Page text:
- Jan 18, '12 by mcneillmama3I noticed your post. I have always worked in geriatrics-assisted living, SNF and flu clinics. Currently I work as an independent contractor in long term care planning and care coordination. Just a lot of paper work and more headache than I am making in money. I'm losing money on every case I work due to the high gas prices, the paper that I have to buy to print out the documents I take with me, ink jet cartridges I have to buy, then my licensing fees, continuing ed fees, TB skin testing, CPR and malpractice comes out of my own pocket. I have back problems now too. Do you think I could move in to an office nurse position? What kind of training would I be provided? We had a couple of girls that got hired right out of nursing school with no work experience at all-they didn't even work as CNAs or pharmacy techs while in nursing school, and they got hired in doctor's offices right out of school. Are the skills any harder to learn than what is required of a SNF nurse or hospital nurse. I've also worked in acute cardiac care, but it was 14 years ago. What advice would you give a seasoned nurse wanting to change venues to a medical office.
- Jan 18, '12 by nursel56McNeillmama3 -There is a lot of walking involved with most doctor's offices, and most likely sitting down and standing at frequent intervals but it is nothing like transferring a pt or boosting up in the bed. Lots of telephone time (usually) but I can't fathom a scenario where you wouldn't have the skills or quickly pick them up with your experience and knowledge.
You may even discover that the MDs in your area don't hire licensed nurses nearly as often as they used to.
The two factors that made all the difference to me were a combination of the doctor's personality and the type of specialty he or she practices. You run your tail off in some of them, but a nice grandfatherly internist might actually bore you!
I hope you can find something. The predictable hours and consistent workflow are definite plusses to that choice, as well as your weekends and holidays off.
- Jan 18, '12 by littlekaneRNcongratulations on landing a job! i am also a new grad in the philly area and have also just been hired to a dermatology office. after speaking candidly with staff and my past professors, they have assured me that once you start a job as an rn in an office setting, that you are not "doomed" to stay there forever. my last professor said that many of the graduates in the class before mine said that they did start in an office and were able to transition to the hospital settings. i do know of a really special pediatric facility in north philly that hires (new! or experienced in any field) rn's roughly every 6 months. i had to decline their offer for me, but i loved the facility and if peds is your thing, it is a wonderful place and had circumstances been different, i could see some great experience there. send me a message if you'd like to talk!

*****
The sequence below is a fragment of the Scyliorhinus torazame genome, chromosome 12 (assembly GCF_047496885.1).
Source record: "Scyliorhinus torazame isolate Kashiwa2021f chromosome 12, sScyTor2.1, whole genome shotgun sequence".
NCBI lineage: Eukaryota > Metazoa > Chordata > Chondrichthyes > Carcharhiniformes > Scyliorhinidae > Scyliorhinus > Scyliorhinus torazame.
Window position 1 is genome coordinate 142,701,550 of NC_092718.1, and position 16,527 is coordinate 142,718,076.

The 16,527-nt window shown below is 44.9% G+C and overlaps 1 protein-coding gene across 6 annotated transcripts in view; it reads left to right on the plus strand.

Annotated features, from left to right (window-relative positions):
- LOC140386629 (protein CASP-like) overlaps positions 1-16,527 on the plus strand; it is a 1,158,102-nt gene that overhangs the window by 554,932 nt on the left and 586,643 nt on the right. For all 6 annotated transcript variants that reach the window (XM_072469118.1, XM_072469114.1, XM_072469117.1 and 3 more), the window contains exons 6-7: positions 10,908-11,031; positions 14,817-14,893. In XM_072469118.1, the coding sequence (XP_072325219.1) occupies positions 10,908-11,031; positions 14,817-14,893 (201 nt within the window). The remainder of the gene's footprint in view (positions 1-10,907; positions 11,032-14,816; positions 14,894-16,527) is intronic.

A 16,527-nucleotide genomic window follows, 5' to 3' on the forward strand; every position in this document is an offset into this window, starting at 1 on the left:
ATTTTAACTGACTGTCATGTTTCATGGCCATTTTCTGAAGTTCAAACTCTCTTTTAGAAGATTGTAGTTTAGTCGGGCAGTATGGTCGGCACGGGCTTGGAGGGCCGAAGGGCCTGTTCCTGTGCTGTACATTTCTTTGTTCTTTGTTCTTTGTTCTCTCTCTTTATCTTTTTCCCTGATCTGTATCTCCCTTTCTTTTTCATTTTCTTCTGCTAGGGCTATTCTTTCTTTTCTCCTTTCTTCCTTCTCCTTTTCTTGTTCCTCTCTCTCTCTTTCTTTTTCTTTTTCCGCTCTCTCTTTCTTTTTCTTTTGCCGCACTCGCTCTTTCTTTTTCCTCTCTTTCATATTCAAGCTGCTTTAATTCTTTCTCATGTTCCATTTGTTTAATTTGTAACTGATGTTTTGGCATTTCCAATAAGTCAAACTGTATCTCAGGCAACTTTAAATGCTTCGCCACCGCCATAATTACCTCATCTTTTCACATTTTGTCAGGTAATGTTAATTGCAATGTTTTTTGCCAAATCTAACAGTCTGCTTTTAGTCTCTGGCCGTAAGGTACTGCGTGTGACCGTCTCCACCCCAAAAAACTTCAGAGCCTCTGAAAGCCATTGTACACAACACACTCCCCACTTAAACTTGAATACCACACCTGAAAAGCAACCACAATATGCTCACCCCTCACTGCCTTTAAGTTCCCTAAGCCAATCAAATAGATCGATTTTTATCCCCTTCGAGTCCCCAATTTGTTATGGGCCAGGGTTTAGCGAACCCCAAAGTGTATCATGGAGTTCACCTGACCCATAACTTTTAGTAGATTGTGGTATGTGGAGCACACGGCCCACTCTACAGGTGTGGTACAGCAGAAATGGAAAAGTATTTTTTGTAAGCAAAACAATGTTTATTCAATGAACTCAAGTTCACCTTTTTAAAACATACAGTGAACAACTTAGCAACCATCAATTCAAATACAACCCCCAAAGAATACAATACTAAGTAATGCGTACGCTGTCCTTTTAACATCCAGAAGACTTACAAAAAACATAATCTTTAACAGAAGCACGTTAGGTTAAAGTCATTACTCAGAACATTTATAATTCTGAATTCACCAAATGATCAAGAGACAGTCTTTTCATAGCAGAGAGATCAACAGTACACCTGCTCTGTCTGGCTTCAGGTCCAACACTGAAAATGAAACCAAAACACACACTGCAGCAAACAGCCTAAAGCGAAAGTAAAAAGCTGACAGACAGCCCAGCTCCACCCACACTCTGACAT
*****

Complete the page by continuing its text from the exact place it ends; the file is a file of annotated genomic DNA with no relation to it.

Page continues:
- Jan 28, '12 by milan2006What is the name of the facility in Philly? I live in NJ, but was thinking about relocating to Pa. Please message me the info. Thanks
- Jan 28, '12 by Dumplinsi know there are some hospitals in south jersey that are picking up new grads. it's tough though. competitive.
and you're not doomed after working as an office rn. especially if it's related to the specialty you want to get into like peds.
you have to think of it this way: if you dont take the office rn job and keep searching, you have 0 experience.
if you take the office rn job and hospitals dont see it as real experience, you STILL have 0 experience. you're still in the same boat. but maybe..JUST MAYBE..you'll find a hospital that sees your year of experience worth something, and they'll pick you up. i like to think of as, some experience is better than no experience.